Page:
The Freedom Theatre, the well-known Palestinian group based in the occupied West Bank city of Jenin, has announced that company members will be heading to India this December for what is believed to be the first ever India-Palestine theatrical collaboration.
The initiative will pair The Freedom Theatre with veteran artistic group Jana Natya Manch, a New Delhi-based theater which was established in 1973 to perform political works in Hindi. Since then, it has staged more than 7,500 performances of 100 different works in 140 cities around India, according to its website.
Jana Natya Manch describes itself as having had a “significant role in popularizing street theater as a form of voicing anger and public opinion. The company has performed works on subjects including women’s rights, the education system, trade unions, elections and inflation.
“Street theater,” the group’s website maintains, “addresses topical events and social phenomena and takes them straight to peoples’ places of work and residence. This type of theatre has become a vital cultural tool for workers, revolutionaries and social activists.”
In a second important creative link with India, The Freedom Theatre’s visit has been celebrated in artworks by prominent Indian visual artist and activist Orijit Sen, whose images – drawing on themes of creation and resistance – are being used in publicity for the tour.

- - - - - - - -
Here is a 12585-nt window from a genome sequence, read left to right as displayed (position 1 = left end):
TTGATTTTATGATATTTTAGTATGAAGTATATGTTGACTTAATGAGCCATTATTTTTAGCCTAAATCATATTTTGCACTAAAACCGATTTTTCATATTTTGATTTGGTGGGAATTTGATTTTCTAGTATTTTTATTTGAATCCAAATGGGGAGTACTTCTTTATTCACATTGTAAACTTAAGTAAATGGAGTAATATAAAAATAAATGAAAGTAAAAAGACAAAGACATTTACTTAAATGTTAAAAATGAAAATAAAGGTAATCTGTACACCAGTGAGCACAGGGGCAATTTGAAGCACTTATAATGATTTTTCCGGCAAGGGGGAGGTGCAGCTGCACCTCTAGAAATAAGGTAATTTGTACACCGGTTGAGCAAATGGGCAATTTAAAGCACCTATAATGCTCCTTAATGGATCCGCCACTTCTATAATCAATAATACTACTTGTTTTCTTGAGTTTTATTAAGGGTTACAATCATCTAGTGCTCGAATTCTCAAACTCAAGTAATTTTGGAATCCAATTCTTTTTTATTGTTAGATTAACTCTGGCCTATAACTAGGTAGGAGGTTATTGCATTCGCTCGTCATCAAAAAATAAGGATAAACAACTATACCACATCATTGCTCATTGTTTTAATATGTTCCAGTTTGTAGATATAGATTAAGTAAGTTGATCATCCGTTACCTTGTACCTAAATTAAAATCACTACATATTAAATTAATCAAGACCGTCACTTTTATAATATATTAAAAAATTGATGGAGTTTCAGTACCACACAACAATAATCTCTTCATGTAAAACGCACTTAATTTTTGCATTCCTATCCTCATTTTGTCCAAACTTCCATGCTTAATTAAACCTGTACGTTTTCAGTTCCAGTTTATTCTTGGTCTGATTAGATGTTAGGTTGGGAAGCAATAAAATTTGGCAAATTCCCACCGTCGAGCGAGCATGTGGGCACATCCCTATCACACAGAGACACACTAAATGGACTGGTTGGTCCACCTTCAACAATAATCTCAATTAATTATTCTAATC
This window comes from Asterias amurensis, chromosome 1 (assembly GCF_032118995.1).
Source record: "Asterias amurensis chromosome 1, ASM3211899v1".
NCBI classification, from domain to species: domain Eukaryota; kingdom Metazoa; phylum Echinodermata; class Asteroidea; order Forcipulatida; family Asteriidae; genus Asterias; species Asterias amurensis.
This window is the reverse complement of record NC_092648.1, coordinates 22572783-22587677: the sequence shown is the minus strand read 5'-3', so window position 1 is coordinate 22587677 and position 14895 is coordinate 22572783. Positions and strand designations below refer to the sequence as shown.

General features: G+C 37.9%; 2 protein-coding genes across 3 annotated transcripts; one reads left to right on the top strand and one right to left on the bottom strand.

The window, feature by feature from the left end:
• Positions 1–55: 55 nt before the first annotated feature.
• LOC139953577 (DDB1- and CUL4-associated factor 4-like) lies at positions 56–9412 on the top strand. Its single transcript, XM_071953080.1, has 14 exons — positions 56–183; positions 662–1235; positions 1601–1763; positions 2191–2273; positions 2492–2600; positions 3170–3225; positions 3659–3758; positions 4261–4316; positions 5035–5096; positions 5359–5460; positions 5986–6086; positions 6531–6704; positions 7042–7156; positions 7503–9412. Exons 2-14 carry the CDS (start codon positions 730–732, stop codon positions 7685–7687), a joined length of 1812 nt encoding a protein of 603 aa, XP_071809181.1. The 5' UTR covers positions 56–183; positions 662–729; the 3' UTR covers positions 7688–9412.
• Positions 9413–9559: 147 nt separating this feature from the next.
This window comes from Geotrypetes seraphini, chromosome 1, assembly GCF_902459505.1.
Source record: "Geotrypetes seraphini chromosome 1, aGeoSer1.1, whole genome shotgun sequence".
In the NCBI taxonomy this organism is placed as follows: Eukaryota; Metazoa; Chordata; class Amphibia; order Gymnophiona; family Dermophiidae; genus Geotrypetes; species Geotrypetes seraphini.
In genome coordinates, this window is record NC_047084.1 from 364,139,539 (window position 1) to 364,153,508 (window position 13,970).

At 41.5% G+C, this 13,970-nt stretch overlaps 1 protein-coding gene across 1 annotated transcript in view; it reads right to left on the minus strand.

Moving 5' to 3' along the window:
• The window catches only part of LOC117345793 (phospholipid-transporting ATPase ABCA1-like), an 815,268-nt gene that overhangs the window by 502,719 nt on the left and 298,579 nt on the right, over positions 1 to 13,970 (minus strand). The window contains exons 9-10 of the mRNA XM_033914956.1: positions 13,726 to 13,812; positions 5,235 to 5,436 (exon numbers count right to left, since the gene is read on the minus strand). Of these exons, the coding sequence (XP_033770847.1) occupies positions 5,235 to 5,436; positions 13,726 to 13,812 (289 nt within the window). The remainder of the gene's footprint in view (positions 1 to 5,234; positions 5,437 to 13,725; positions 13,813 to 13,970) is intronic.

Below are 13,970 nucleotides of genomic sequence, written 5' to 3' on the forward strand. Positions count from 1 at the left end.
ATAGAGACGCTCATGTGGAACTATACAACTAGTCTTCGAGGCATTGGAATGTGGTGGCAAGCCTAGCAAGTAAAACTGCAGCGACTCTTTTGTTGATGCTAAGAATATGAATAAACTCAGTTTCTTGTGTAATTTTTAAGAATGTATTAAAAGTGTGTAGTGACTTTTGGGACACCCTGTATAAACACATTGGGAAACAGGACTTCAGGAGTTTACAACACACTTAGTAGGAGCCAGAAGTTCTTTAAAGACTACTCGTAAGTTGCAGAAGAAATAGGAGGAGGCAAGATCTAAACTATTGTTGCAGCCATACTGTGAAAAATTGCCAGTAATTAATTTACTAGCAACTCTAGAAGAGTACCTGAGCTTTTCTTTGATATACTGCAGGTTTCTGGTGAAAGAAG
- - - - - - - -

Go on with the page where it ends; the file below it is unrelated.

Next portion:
Tours of India and Palestine
The Freedom Theatre says that eight students and artists from the group will head to India for training and rehearsals in Delhi. This will be followed by a two-month tour of the resulting play, comprising more than 30 performances and events with local artists.
In April 2016, Jana Natya Manch will make a return visit, coming to Palestine for joint performances in Jenin and other West Bank locations.
The two companies are also planning a film and book to document this unique project.
The Freedom Theatre and Jana Natya Manch have a shared history of tragedy and rebirth.
Safdar Hashmi, the playwright and actor and Jana Natya Manch co-founder, was assassinated while performing in Jhandapur in 1989.
Jonatan Stanczak, managing director of The Freedom Theatre, said in the tour announcement that “We are connected by experiences of resisting oppression in search of freedom. The yoke of colonialism and the steadfast resistance against it connects our histories.
“India has liberated itself from colonialism but is facing new forms of intolerance, injustice and oppression. Palestine is still struggling to achieve independence. We hope this initiative will be the beginning of a colorful, cultural collaboration between India and Palestine, uniting our struggles for justice, equality and freedom through art.”
The joint artistic initiatives are especially significant in the face of governmental ties between Israel and India’s Hindu nationalist ruling party, the virulently Islamophobic BJP.
American Zionist campaigner Adam Milstein has called Narendra Modi, India’s BJP prime minister, Israel’s “best friend.”
And India is now one of Israel’s most significant trading partners, with the BJP government now the largest global customer for Israel’s military export industry.